Albert Einstein observed: "No problem can be solved from the same consciousness that created it."
Why is it then that as a country we continue to give extraordinary power to bring about change to people who created the very problems we need solved?
And here's a perfect example of that dysfunctional pattern of poorly placed trust. As we learned recently, Citigroup profits for the first three months of this year totaled $4.4 billion and Goldman Sachs pulled in $3.5 billion, JPMorgan Chase $3.3 billion and Bank of America $3.2 billion. Are these guys smart or what?
How could it not be a form of vile genius to get The Fed to hold short-term interest rates to less than one-half of a percent? And this while The Treasury Department is paying up to 4 percent on longer-term loans that banks make to the government. Simply put: If such observers as Barry Ritholz and Jim Hightower are right, we give via The Fed loans to banks at say a half-a-percent interest and the banks turn right around and lend that money to the Treasury Department (that's us again) at a much higher interest rate. The geniuses get a fat profit for zero risk while Americans lose their homes. That's not earned profit; it's simply welfare for Wall Street. Why should they bother getting involved in lending to regular people? They aren't crazy!
People who play this kind of game and win aren't about to change. And it is indeed a game to them. How long do we need to be confronted by this reality of the Wall Street rich getting richer -- with the help of such friends in Washington as Bernanke, Summers and Geithner, to name a few?
Sure, our government stands up some bankers in front of angry-looking senators, who themselves take industry money, in what amounts to no more than a let-them-think-we're-doing-something-to-stop-this carnival act. The bankers put up a little fuss and look perturbed. They must laugh all the way back to the bank.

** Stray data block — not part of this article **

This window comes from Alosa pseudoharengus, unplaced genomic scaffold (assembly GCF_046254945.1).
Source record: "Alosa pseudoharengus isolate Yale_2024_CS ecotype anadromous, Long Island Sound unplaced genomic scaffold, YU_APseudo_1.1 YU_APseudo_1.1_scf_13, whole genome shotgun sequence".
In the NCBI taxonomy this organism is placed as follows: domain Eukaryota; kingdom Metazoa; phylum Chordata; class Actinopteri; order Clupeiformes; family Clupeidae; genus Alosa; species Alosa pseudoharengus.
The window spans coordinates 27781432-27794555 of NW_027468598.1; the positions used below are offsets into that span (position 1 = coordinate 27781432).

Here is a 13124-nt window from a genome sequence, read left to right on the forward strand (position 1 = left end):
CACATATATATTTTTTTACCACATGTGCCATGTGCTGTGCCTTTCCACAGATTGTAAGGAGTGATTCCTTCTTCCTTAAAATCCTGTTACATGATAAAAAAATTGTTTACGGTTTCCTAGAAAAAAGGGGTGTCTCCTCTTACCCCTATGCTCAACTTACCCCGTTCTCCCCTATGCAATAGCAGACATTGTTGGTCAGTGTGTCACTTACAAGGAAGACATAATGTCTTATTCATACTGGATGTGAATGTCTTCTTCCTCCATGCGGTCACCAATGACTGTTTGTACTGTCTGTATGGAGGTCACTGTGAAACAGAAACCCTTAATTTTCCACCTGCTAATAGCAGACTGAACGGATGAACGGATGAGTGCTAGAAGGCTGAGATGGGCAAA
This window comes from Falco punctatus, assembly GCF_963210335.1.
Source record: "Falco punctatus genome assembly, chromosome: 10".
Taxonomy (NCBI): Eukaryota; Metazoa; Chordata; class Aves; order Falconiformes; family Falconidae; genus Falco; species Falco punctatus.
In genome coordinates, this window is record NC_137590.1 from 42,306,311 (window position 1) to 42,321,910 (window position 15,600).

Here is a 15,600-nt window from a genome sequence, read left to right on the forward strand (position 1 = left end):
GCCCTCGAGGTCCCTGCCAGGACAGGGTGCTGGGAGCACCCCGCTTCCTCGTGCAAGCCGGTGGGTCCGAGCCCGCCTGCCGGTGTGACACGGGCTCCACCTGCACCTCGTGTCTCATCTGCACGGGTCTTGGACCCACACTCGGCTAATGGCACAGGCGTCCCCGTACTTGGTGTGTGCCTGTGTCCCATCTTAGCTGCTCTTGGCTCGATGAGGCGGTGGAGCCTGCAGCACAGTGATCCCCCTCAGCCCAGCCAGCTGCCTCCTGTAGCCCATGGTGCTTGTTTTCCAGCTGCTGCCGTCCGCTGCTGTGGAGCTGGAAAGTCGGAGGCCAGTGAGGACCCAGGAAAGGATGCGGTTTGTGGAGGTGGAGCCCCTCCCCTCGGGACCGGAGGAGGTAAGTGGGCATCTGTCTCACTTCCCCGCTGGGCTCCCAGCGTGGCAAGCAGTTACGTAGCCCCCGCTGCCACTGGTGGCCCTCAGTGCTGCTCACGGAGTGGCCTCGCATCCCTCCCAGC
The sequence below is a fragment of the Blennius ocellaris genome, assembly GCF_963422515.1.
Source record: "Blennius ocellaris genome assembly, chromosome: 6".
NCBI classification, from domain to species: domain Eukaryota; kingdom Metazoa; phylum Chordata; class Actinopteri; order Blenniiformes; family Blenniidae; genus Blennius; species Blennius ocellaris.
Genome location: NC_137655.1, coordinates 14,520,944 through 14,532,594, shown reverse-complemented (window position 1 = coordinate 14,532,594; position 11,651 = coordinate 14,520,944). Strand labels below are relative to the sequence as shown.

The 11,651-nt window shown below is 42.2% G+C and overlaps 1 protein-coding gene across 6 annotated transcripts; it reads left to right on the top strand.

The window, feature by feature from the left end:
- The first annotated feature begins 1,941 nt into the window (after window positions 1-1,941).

It doesn't take an Einstein to see that the same people who brought us record home foreclosures only to reap the rewards of even more blockbuster bonuses aren't going to lift a finger to change things. Where's the incentive? That's right: there is none. And the guys running things for the feds know that after they finish working with President Obama they'll be back on Wall Street so the more favors they do now, the better for them later.
Until President Obama sends packing the geniuses whose mindset led us into an economic mess of epic proportions, how can we trust him? How can we not wonder about his judgment? How meaningful is "change" when the very people tasked with leading it are busy gaming our taxpayer money to line the pockets of their friends? This isn't the blind leading the blind. That would at least be somewhat forgivable. They know what they're doing, and we'd better get smarter quick. If we keep voting into office people who slide one by us at every opportunity, we're going to be more like Greece than was ever imaginable before "change" came our way.
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